Diálogo interviewed U.S. Air Force Colonel Michael Ingersoll, secretary general of the System of Cooperation Among the American Air Forces (SICOFAA, in Spanish), during a visit to the institution’s headquarters at Davis-Monthan Air Base in Tucson, Arizona.
Diálogo: What is SICOFAA’s operational focus?
U.S. Air Force Colonel Michael Ingersoll, secretary general of the System of Cooperation Among the American Air Forces: The operational focus of SICOFAA is to respond to events that require humanitarian assistance and disaster relief. We are involved in a system of cooperation among 21 countries, and we have access to the Information Technology and Telecommunications System of the American Air Forces [SITFAA, in Spanish], as well as the Virtual Cooperation Platform known as SAVICO.
Diálogo: What is SICOFAA’s priority at the moment?
Col. Ingersoll: SICOFAA member nations are preparing for live exercise Cooperation VII [Cooperación VII], to be held in Rionegro, Colombia, in August 2020. The exercise Angel of the Andes [Ángel de los Andes] will also be conducted as part of this live exercise.
Diálogo: What is the objective in organizing these exercises?
Col. Ingersoll: Real-time exercises help us check how prepared we are to face an emergency, especially in a region like ours, which is prone to frequent natural disasters such as hurricanes, earthquakes, wildfires, etc. The goal of SICOFAA is to organize live events to help standardize procedures in the Manual of Combined Air Operations, created to assist emergency situations, which contributes to improving interoperability, creating a common operational language, and implementing command and control operations. Exercises help reduce operational risks when using the resources of the different participating air forces. The most important benefit of these exercises is putting into practice the different tools SICOFAA has for humanitarian assistance and disaster relief.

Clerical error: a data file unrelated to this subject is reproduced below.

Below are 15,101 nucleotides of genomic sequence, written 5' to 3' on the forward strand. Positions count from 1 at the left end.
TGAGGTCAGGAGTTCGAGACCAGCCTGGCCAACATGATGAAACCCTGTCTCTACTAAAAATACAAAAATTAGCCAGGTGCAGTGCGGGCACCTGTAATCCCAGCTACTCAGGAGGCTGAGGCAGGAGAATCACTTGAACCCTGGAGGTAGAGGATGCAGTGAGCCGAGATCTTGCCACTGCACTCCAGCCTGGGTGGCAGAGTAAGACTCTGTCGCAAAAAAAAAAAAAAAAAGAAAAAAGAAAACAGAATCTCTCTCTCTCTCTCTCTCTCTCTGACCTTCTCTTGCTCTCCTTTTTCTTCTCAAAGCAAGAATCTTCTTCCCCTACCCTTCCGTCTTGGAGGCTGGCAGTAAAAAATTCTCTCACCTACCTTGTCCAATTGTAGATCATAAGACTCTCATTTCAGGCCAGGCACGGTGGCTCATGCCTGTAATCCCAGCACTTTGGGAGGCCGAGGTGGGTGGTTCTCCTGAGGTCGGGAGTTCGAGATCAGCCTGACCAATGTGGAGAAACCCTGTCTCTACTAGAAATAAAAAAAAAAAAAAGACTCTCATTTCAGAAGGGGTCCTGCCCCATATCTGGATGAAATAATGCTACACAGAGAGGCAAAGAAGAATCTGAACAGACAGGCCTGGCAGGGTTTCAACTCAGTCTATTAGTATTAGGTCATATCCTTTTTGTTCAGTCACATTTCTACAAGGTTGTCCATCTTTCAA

Diálogo: Can you tell us about a particular recent case when SICOFAA was activated?
Col. Ingersoll: Between August 21 and September 7 , we activated the SAVICO platform to support the coordination of humanitarian assistance and disaster relief during the wildfires that occurred in the Amazon and that affected Bolivia, Brazil, and Paraguay. Through SAVICO, 14 member nations shared information about the requirements of the countries affected by the wildfires. The result of this information contributed both to situational awareness and to facilitating coordination for the requested assistance, including equipment and resources.
Diálogo: Does SICOFAA need diplomatic authorization to be activated?
Col. Ingersoll: SICOFAA members can coordinate in advance the humanitarian assistance that the country that declared an emergency will require, but we require diplomatic approval to send equipment or personnel.
Diálogo: Does SICOFAA collaborate with non-member nations?
Col. Ingersoll: Yes. Some countries in the region are not part of the organization, but we assist them because they are neighboring countries. For example, we helped the Bahamas after the devastation of hurricane Dorian. On that occasion, SICOFAA provided coordination and established the flow of information between the governments of the Bahamas and the Dominican Republic, which allowed resources to be quickly deployed to the affected island.
Diálogo: Has SICOFAA’s success expanded to other regions outside the Western Hemisphere?
Col. Ingersoll: Yes. Africa has asked us to share our experience and lessons learned. Three years ago, the Germany-based U.S. Air Forces Africa asked to know about our air cooperation system in detail. Since then, we have worked as a team, and from this collaboration the Association of African Air Forces [AAAF] arose. We helped them design their strategic plan, and we’re currently advising them for their first virtual humanitarian assistance and disaster relief exercise. The Pacific Air Chiefs Symposium also invited us to participate in its conferences.
Diálogo: Do you think the natural disasters that have occurred in recent years have sparked an interest from other countries in belonging to SICOFAA?
Col. Ingersoll: Yes. Costa Rica and Belize are SICOFAA observers, and we expect to make the corresponding coordination in the future to see the viability of their full participation in the system. Some Caribbean countries are also interested in getting involved in the organization, as is the case of the Bahamas with whom we are already in contact.